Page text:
GenUIine engagement (see his blog): LivIng The Energetic moment (Watch Click): Terence Eden: Campaigner By Accident, Smart Home, IT Accessibility, by Design

Change your way of living…now! It’s much more possible than you thought…

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Above: Terence Eden on a recent episode of BBC Click

Terence Eden is a phenomena: his curious, practical and intelligent way of understanding how IT and smart energy impacts on everyone is immensely inspiring. He uses his IT knowledge and skills to make things better for more people, more of the time. He also writes a really useful blog about the reality of new tech and gadgets.

From his investigation of mobile spamming where a third party received his information without permission and invited him to have a free bet, Terence pursued the oddness of this by checking the domain of the third party and found a network hop of at least seven other parties who had access to his details when he idly ticked a box saying he’d like to receive updates years previously. (If you get spam, especially the kind of spam that looks like a text from your bank Text 7726 (SPAM) to stop it. (The latest spam scams are here)

Terence was also featured on BBC Click (the brilliant episode that explained Dinorwig Pumping Station in Wales as a kind of giant battery (see article here), because he’s part of an 82 home, community centre and school experiment with home batteries and solar panels in Oxfordshire. In the trial the home batteries had been produced at a unit cost of £5,000, the trial subsidy reduced the cost to the participants to £500.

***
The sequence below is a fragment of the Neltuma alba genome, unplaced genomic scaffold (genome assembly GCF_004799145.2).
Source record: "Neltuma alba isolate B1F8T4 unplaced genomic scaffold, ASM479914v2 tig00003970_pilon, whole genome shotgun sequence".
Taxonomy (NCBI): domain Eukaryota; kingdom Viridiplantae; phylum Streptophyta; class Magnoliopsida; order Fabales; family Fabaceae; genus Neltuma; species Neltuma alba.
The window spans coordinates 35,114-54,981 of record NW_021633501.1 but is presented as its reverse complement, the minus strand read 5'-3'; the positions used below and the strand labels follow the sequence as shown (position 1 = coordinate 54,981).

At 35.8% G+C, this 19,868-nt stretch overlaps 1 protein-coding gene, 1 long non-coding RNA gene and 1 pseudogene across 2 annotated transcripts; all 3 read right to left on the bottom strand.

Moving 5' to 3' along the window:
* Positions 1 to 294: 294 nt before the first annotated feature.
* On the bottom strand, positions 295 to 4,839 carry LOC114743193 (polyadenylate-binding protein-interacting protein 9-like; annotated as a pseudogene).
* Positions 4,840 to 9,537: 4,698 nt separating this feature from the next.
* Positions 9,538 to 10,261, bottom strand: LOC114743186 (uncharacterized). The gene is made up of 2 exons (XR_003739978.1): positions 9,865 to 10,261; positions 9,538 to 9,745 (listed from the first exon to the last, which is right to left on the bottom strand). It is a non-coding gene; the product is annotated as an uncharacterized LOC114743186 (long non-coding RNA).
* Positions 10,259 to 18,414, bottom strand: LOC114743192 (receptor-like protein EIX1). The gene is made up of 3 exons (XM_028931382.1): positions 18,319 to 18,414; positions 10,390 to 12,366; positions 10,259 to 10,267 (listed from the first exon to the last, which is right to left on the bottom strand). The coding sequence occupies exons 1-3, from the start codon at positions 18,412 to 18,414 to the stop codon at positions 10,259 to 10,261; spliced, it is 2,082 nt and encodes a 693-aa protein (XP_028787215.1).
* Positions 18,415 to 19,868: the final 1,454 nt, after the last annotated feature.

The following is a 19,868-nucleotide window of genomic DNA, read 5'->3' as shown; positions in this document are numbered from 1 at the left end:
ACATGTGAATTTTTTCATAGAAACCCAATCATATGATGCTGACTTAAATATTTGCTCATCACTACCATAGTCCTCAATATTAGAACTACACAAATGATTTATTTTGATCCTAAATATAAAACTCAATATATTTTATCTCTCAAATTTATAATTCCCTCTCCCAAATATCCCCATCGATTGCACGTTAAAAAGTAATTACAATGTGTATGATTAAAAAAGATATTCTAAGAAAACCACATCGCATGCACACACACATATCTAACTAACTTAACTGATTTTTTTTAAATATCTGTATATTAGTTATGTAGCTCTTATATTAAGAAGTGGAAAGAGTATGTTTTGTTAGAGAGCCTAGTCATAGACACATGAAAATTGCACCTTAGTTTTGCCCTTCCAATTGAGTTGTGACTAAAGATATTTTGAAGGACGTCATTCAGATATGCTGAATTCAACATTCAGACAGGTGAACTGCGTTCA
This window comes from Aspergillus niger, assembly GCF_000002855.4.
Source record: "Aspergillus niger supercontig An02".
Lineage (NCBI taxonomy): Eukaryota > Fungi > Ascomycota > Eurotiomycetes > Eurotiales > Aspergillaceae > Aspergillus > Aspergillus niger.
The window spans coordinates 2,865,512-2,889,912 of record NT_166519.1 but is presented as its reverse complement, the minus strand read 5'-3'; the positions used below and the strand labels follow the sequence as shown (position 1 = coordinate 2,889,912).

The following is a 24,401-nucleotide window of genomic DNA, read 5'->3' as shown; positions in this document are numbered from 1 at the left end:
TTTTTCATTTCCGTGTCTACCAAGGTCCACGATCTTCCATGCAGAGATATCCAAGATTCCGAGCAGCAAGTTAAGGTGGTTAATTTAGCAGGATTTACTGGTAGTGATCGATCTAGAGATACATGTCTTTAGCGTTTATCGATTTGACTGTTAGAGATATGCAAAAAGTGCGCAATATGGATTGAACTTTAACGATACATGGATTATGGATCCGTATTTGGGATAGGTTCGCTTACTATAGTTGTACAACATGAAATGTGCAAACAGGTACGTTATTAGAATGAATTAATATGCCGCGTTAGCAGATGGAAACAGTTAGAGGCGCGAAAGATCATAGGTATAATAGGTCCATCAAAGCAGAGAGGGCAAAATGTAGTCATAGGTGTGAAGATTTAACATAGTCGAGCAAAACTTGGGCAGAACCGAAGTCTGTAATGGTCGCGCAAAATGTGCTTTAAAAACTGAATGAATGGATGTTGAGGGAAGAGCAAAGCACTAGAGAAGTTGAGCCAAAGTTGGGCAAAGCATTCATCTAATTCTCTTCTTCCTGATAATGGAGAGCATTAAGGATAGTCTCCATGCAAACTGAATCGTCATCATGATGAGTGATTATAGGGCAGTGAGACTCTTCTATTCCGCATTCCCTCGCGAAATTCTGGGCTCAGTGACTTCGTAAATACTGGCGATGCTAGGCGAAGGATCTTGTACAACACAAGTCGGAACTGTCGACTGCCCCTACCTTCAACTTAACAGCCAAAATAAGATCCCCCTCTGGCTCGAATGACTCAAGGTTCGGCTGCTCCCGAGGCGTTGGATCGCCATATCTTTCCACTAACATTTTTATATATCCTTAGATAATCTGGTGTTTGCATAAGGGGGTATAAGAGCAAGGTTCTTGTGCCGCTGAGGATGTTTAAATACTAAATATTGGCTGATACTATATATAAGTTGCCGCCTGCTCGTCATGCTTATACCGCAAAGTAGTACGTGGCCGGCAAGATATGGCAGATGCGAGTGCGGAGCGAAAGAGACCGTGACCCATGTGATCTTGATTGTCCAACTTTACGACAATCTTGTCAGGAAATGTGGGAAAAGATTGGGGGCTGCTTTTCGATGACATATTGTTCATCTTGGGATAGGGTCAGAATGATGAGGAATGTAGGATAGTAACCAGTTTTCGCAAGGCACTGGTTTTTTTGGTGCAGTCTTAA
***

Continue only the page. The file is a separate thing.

Above images from BBC Click’s Batteries Included programme illustrating the relation between home energy generation, saving money and less environmental impact.

The virtuous cycle in the project means that the community becomes resilient and strong, the school and community centre appreciate how energy can be produced and used with solar panels and batteries and develop a deeper understanding of light and energy through everyday practice. The average electricity saving per household in the study is around £560. Terence’s battery runs for 1.4 kw hours and  saved 15% on energy bills, it’s used  to power his electric vehicle and it is effective: he’s paid by the grid for the  power he generates even when he uses it…at the moment it’s 2 kw hours which is great and can be shared…

IKEA has now added home batteries to its solar panel offer.